Sat, 03 Dec 2022

Ukraine's move to apply for membership of NATO on September 30 was met with quite some surprise in Brussels.

Very few saw that coming and while there is a lot of sympathy for Kyiv there, don't expect that the country will join the military alliance in an expedited fashion, as President Volodymyr Zelenskiy promised when announcing the latest move. In fact, don't expect much on this issue anytime soon.

The most common reading I hear when talking to NATO officials is the timing of Zelenskiy's announcement -- just hours after Vladimir Putin's big show in Moscow, in which the Russian leader confirmed the intent to annex further Ukrainian territory and once again threatened the West with nuclear saber-rattling. The media-savvy Zelenskiy needed to 'steal Putin's thunder,' one official told me, speaking on condition of anonymity. Judging by the press coverage it worked -- to a degree.

It reminded me of another move made by Kyiv earlier in the war: the push for the West to create and enforce a no-fly zone over Ukraine. For several days, Ukrainian officials were pressuring for this, and experts were debating the pros and cons of it. But the practical impossibility of it meant that all the chatter soon died down and there hasn't been any serious talk about it since early March.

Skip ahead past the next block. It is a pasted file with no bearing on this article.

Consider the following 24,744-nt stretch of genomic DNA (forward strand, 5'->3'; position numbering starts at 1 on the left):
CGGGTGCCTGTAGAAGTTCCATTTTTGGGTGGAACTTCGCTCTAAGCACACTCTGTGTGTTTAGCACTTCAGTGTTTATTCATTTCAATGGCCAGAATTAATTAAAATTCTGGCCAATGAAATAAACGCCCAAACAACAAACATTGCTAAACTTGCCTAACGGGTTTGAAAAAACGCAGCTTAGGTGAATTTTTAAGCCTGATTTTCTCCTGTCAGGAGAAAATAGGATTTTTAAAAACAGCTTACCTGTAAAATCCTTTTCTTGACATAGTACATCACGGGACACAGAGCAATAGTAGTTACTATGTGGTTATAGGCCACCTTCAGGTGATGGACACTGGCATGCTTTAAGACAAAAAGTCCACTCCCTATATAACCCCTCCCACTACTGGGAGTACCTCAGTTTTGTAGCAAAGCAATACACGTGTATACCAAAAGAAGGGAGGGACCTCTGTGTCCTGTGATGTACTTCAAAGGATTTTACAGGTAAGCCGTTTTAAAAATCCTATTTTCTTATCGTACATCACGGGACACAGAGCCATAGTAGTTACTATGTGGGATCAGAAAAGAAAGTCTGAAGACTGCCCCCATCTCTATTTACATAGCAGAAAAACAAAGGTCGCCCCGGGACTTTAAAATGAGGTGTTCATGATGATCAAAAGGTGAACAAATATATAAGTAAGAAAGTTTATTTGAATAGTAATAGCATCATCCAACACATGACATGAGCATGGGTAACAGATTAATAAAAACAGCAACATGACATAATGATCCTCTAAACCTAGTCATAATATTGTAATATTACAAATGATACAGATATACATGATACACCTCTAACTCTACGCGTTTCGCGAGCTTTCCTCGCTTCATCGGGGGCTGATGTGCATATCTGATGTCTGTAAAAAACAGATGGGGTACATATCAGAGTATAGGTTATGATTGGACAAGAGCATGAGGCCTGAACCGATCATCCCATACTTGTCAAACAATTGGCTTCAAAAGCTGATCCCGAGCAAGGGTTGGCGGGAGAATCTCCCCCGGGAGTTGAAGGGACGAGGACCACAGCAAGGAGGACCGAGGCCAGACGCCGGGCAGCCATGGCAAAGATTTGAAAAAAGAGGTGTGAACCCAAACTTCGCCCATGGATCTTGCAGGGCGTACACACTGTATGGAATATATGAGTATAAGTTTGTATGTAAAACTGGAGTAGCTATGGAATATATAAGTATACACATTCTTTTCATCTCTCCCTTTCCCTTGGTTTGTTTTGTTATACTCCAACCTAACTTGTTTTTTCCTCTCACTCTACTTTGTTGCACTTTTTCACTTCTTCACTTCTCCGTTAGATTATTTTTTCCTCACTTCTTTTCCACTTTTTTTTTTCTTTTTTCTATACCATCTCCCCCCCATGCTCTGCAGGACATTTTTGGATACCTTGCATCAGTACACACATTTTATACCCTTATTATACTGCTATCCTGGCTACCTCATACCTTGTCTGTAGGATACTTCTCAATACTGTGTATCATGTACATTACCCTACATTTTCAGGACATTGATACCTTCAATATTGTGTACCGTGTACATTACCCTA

The same fate is likely to befall the Ukrainian NATO membership bid and for the very same reason: The West, broadly represented by NATO here, doesn't want to be dragged into this conflict in any way. To understand why, look no further than NATO Secretary-General Jens Stoltenberg's press conference in Brussels later on September 30 after Ukraine's surprise announcement.

Yes, he did say when asked about Ukraine's NATO bid that 'every democracy in Europe has the right to apply for NATO membership, and NATO allies respect that right. And we have stated again and again that NATO's door remains open.'

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That has essentially been NATO's line on Ukraine (as well as other NATO aspirant countries such as Bosnia-Herzegovina and Georgia) ever since it was decided at the 2008 NATO summit in Bucharest that, one day, it was welcome to join the club. Nothing has changed there. What was more important from that press conference were two other sentences Stoltenberg said.

The first one was that 'NATO is not party to the conflict.' He repeated that very line on two more occasions during his 18 minutes in front of the press.

NATO is ready to defend every inch of its own territory and alliance members are still very much keen to help Kyiv with weapons and ammunition to defeat Russia. But don't expect NATO to come to the rescue in any other way. Military confrontation with Russia is something to be avoided no matter what. So, as long as there is a Russian presence on Ukrainian territory, the whole idea of Ukraine even inching closer to membership is rather moot. And the same is true for Georgia with its frozen conflicts.